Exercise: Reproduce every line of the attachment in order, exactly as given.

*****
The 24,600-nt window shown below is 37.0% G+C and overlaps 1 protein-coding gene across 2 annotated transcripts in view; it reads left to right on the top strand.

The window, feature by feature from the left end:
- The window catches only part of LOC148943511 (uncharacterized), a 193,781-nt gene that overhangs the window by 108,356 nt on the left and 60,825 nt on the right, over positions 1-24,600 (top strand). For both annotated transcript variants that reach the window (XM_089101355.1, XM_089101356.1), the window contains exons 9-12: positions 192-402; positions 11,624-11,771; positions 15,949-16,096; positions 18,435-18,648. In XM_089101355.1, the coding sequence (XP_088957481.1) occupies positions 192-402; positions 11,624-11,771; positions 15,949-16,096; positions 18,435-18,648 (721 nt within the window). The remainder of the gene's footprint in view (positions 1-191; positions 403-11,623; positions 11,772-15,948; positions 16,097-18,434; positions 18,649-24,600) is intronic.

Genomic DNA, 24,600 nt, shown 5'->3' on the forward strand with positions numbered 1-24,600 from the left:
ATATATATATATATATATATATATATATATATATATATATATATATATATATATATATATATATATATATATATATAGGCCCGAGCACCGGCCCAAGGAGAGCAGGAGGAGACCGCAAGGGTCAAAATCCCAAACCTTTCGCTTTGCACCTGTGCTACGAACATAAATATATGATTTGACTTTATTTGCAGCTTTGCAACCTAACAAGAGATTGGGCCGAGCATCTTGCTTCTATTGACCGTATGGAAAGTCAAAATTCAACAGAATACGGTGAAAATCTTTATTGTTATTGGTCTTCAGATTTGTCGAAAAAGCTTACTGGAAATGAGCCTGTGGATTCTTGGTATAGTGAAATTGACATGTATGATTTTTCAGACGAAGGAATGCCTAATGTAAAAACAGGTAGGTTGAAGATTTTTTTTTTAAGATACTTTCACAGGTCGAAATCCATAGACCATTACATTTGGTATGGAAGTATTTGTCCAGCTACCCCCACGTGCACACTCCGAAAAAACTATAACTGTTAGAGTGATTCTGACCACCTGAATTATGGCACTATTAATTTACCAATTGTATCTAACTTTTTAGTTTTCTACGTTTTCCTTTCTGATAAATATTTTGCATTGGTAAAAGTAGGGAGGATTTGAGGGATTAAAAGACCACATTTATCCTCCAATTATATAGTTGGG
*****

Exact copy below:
The 24,600-nt window shown below is 37.0% G+C and overlaps 1 protein-coding gene across 2 annotated transcripts in view; it reads left to right on the top strand.

The window, feature by feature from the left end:
- The window catches only part of LOC148943511 (uncharacterized), a 193,781-nt gene that overhangs the window by 108,356 nt on the left and 60,825 nt on the right, over positions 1-24,600 (top strand). For both annotated transcript variants that reach the window (XM_089101355.1, XM_089101356.1), the window contains exons 9-12: positions 192-402; positions 11,624-11,771; positions 15,949-16,096; positions 18,435-18,648. In XM_089101355.1, the coding sequence (XP_088957481.1) occupies positions 192-402; positions 11,624-11,771; positions 15,949-16,096; positions 18,435-18,648 (721 nt within the window). The remainder of the gene's footprint in view (positions 1-191; positions 403-11,623; positions 11,772-15,948; positions 16,097-18,434; positions 18,649-24,600) is intronic.

Genomic DNA, 24,600 nt, shown 5'->3' on the forward strand with positions numbered 1-24,600 from the left:
ATATATATATATATATATATATATATATATATATATATATATATATATATATATATATATATATATATATATATATAGGCCCGAGCACCGGCCCAAGGAGAGCAGGAGGAGACCGCAAGGGTCAAAATCCCAAACCTTTCGCTTTGCACCTGTGCTACGAACATAAATATATGATTTGACTTTATTTGCAGCTTTGCAACCTAACAAGAGATTGGGCCGAGCATCTTGCTTCTATTGACCGTATGGAAAGTCAAAATTCAACAGAATACGGTGAAAATCTTTATTGTTATTGGTCTTCAGATTTGTCGAAAAAGCTTACTGGAAATGAGCCTGTGGATTCTTGGTATAGTGAAATTGACATGTATGATTTTTCAGACGAAGGAATGCCTAATGTAAAAACAGGTAGGTTGAAGATTTTTTTTTTAAGATACTTTCACAGGTCGAAATCCATAGACCATTACATTTGGTATGGAAGTATTTGTCCAGCTACCCCCACGTGCACACTCCGAAAAAACTATAACTGTTAGAGTGATTCTGACCACCTGAATTATGGCACTATTAATTTACCAATTGTATCTAACTTTTTAGTTTTCTACGTTTTCCTTTCTGATAAATATTTTGCATTGGTAAAAGTAGGGAGGATTTGAGGGATTAAAAGACCACATTTATCCTCCAATTATATAGTTGGG